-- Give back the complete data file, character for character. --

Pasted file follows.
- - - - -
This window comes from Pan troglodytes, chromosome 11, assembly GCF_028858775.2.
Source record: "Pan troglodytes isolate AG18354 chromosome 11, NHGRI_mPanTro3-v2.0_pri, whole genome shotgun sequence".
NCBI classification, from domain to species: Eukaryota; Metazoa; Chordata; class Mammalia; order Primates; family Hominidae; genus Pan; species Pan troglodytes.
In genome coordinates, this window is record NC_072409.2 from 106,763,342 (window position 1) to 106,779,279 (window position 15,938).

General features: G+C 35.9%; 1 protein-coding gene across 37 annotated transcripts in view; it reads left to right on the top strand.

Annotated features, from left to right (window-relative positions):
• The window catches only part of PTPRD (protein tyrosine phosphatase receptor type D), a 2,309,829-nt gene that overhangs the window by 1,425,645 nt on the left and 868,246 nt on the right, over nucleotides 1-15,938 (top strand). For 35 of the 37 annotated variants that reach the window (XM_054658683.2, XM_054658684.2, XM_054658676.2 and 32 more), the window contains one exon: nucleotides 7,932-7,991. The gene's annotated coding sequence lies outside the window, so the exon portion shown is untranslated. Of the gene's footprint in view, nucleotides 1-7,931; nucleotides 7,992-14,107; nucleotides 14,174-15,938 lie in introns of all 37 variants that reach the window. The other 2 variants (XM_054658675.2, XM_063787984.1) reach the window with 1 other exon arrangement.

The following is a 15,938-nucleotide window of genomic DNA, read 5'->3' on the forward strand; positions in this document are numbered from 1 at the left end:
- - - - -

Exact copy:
This window comes from Pan troglodytes, chromosome 11, assembly GCF_028858775.2.
Source record: "Pan troglodytes isolate AG18354 chromosome 11, NHGRI_mPanTro3-v2.0_pri, whole genome shotgun sequence".
NCBI classification, from domain to species: Eukaryota; Metazoa; Chordata; class Mammalia; order Primates; family Hominidae; genus Pan; species Pan troglodytes.
In genome coordinates, this window is record NC_072409.2 from 106,763,342 (window position 1) to 106,779,279 (window position 15,938).

General features: G+C 35.9%; 1 protein-coding gene across 37 annotated transcripts in view; it reads left to right on the top strand.

Annotated features, from left to right (window-relative positions):
• The window catches only part of PTPRD (protein tyrosine phosphatase receptor type D), a 2,309,829-nt gene that overhangs the window by 1,425,645 nt on the left and 868,246 nt on the right, over nucleotides 1-15,938 (top strand). For 35 of the 37 annotated variants that reach the window (XM_054658683.2, XM_054658684.2, XM_054658676.2 and 32 more), the window contains one exon: nucleotides 7,932-7,991. The gene's annotated coding sequence lies outside the window, so the exon portion shown is untranslated. Of the gene's footprint in view, nucleotides 1-7,931; nucleotides 7,992-14,107; nucleotides 14,174-15,938 lie in introns of all 37 variants that reach the window. The other 2 variants (XM_054658675.2, XM_063787984.1) reach the window with 1 other exon arrangement.

The following is a 15,938-nucleotide window of genomic DNA, read 5'->3' on the forward strand; positions in this document are numbered from 1 at the left end: